Persian Lessons will pull in from the very first frame. And once in it won’t let you go. We had a chance to chat with the director Vadim Perelman and actor Nahuel Perez Biscayart.
Occupied France, 1942. Gilles (Nahuel Pérez Biscayart) is arrested by SS soldiers alongside other Jews and sent to a camp in Germany. En route to the camp, he narrowly avoids sudden execution by swearing to the guards that he is not Jewish, but Persian. This lie temporarily saves him, as one of the soldiers’ superior officers is “looking for a Persian,” and has promised additional rations to the soldier who delivers. Gilles is then assigned a literal life-or-death mission: to teach Farsi to the Head of Camp Koch (Lars Eidinger), who dreams of opening a restaurant in Iran once the war is over.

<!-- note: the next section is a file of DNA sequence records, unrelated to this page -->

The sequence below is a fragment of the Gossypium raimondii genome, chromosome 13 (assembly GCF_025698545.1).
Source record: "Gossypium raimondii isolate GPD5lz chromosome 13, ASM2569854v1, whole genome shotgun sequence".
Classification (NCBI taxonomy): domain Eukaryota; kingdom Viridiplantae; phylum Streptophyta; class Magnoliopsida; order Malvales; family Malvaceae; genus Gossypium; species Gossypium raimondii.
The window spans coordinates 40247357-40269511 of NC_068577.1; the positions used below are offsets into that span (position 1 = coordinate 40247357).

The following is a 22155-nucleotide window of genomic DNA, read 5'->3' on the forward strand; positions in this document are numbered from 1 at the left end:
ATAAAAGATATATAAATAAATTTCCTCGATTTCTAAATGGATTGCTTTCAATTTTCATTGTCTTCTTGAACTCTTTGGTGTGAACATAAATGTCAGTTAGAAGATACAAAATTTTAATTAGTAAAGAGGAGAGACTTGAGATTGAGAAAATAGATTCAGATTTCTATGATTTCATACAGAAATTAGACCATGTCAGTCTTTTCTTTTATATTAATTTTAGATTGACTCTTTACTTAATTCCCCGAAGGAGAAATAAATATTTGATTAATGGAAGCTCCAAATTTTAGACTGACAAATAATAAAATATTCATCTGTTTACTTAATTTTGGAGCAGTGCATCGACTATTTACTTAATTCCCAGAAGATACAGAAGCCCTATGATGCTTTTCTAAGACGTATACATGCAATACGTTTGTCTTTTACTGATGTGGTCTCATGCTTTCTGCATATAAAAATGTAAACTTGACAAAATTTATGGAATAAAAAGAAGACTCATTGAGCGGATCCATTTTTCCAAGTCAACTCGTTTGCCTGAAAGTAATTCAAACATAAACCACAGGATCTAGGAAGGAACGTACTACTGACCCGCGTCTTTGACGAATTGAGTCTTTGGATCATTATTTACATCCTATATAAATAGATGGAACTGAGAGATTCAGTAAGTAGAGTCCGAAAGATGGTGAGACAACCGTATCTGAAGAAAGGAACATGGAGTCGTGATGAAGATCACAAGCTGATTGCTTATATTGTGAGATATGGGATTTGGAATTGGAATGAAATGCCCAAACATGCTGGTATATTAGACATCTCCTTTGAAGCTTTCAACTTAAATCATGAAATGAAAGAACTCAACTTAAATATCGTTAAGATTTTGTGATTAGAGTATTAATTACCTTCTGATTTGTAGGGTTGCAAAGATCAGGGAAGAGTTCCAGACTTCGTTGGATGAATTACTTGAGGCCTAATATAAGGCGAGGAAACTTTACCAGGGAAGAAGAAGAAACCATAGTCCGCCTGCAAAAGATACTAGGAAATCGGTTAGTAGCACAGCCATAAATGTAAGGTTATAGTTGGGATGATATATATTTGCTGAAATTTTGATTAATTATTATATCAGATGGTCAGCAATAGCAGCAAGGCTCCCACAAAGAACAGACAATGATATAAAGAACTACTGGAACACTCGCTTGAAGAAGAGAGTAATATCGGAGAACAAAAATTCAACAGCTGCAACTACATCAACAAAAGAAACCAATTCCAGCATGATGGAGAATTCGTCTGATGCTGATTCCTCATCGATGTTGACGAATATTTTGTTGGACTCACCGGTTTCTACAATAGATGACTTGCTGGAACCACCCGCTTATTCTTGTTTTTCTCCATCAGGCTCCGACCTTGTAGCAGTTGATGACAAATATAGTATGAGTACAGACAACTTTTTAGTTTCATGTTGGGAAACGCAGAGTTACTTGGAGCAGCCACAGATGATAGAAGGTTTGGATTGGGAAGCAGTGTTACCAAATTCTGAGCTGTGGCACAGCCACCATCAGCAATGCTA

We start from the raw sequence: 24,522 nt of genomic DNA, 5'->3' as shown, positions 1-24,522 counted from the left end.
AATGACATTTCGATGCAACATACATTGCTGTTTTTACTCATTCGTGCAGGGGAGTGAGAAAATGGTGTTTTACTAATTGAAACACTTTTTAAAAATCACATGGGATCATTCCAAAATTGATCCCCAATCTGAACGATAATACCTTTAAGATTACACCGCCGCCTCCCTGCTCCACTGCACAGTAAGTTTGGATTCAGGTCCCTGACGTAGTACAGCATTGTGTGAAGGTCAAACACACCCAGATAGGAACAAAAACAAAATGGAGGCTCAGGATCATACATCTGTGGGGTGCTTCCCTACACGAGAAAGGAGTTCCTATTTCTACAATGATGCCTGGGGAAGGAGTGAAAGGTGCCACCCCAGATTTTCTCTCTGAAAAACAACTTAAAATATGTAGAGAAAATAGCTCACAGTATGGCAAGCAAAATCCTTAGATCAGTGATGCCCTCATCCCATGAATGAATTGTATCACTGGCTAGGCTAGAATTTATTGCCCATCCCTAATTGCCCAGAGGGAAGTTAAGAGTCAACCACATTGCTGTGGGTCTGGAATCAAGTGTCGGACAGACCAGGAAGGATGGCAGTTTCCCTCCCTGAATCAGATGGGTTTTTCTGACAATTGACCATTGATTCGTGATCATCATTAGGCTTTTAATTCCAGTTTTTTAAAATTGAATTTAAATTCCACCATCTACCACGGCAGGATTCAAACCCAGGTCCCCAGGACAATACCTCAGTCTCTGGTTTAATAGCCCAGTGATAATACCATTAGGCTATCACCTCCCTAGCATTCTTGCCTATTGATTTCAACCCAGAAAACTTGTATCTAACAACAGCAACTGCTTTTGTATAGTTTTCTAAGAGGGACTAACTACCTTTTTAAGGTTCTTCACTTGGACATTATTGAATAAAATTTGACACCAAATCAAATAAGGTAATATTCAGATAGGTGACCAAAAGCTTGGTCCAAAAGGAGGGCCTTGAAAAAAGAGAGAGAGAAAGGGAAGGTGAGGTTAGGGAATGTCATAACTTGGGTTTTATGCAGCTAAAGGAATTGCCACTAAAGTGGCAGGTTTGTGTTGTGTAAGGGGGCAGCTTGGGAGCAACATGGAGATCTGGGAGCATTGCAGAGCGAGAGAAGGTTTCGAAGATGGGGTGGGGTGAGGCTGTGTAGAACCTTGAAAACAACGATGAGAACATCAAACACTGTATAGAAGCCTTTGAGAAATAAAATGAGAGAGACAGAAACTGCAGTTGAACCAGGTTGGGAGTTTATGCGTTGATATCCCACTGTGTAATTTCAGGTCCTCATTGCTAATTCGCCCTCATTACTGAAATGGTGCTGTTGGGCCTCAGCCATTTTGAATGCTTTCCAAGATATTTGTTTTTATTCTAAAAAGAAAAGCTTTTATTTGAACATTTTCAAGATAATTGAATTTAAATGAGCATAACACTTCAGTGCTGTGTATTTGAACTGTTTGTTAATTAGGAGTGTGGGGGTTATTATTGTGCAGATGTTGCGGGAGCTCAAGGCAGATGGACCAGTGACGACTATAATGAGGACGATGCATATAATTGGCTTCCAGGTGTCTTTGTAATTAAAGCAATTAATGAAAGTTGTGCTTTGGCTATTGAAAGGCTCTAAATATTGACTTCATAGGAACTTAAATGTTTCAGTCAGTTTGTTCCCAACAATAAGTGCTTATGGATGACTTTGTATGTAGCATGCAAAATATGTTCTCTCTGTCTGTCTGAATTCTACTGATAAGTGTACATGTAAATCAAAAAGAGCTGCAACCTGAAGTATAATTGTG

Through an ingenious trick, Gilles manages to survive by inventing words of “Farsi” every day and teaching them to Koch. The unusual relationship between the two men sparks jealousy in other prisoners and particularly the SS guards towards Gilles. Meanwhile, Koch’s suspicions grow every day, and Gilles struggles with the unfairness of his privileges compared to his fellow prisoners, while fighting to maintain his secret and survive